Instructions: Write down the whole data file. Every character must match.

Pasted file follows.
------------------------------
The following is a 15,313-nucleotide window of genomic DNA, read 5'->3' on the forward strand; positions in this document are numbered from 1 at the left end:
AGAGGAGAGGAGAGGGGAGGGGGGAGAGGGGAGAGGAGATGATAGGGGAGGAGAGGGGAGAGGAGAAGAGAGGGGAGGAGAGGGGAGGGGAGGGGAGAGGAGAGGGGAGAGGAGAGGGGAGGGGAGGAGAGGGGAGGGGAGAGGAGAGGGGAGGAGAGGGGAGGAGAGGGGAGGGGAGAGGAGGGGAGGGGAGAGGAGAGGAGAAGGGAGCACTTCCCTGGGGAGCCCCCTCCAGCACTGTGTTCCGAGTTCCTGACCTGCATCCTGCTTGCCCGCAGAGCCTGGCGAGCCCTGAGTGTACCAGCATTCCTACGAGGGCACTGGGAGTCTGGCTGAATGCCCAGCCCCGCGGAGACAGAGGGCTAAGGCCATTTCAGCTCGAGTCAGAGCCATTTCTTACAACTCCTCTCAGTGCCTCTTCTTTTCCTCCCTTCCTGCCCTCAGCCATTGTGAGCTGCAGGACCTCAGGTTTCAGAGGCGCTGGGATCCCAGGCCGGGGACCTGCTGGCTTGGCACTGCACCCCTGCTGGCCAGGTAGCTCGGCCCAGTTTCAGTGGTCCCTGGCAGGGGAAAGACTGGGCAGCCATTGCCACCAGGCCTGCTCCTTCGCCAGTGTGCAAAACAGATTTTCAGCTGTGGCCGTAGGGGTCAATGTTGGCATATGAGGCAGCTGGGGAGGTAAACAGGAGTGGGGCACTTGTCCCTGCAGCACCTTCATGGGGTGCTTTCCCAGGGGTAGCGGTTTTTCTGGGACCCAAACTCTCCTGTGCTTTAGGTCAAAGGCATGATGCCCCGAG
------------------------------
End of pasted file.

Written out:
The following is a 15,313-nucleotide window of genomic DNA, read 5'->3' on the forward strand; positions in this document are numbered from 1 at the left end:
AGAGGAGAGGAGAGGGGAGGGGGGAGAGGGGAGAGGAGATGATAGGGGAGGAGAGGGGAGAGGAGAAGAGAGGGGAGGAGAGGGGAGGGGAGGGGAGAGGAGAGGGGAGAGGAGAGGGGAGGGGAGGAGAGGGGAGGGGAGAGGAGAGGGGAGGAGAGGGGAGGAGAGGGGAGGGGAGAGGAGGGGAGGGGAGAGGAGAGGAGAAGGGAGCACTTCCCTGGGGAGCCCCCTCCAGCACTGTGTTCCGAGTTCCTGACCTGCATCCTGCTTGCCCGCAGAGCCTGGCGAGCCCTGAGTGTACCAGCATTCCTACGAGGGCACTGGGAGTCTGGCTGAATGCCCAGCCCCGCGGAGACAGAGGGCTAAGGCCATTTCAGCTCGAGTCAGAGCCATTTCTTACAACTCCTCTCAGTGCCTCTTCTTTTCCTCCCTTCCTGCCCTCAGCCATTGTGAGCTGCAGGACCTCAGGTTTCAGAGGCGCTGGGATCCCAGGCCGGGGACCTGCTGGCTTGGCACTGCACCCCTGCTGGCCAGGTAGCTCGGCCCAGTTTCAGTGGTCCCTGGCAGGGGAAAGACTGGGCAGCCATTGCCACCAGGCCTGCTCCTTCGCCAGTGTGCAAAACAGATTTTCAGCTGTGGCCGTAGGGGTCAATGTTGGCATATGAGGCAGCTGGGGAGGTAAACAGGAGTGGGGCACTTGTCCCTGCAGCACCTTCATGGGGTGCTTTCCCAGGGGTAGCGGTTTTTCTGGGACCCAAACTCTCCTGTGCTTTAGGTCAAAGGCATGATGCCCCGAG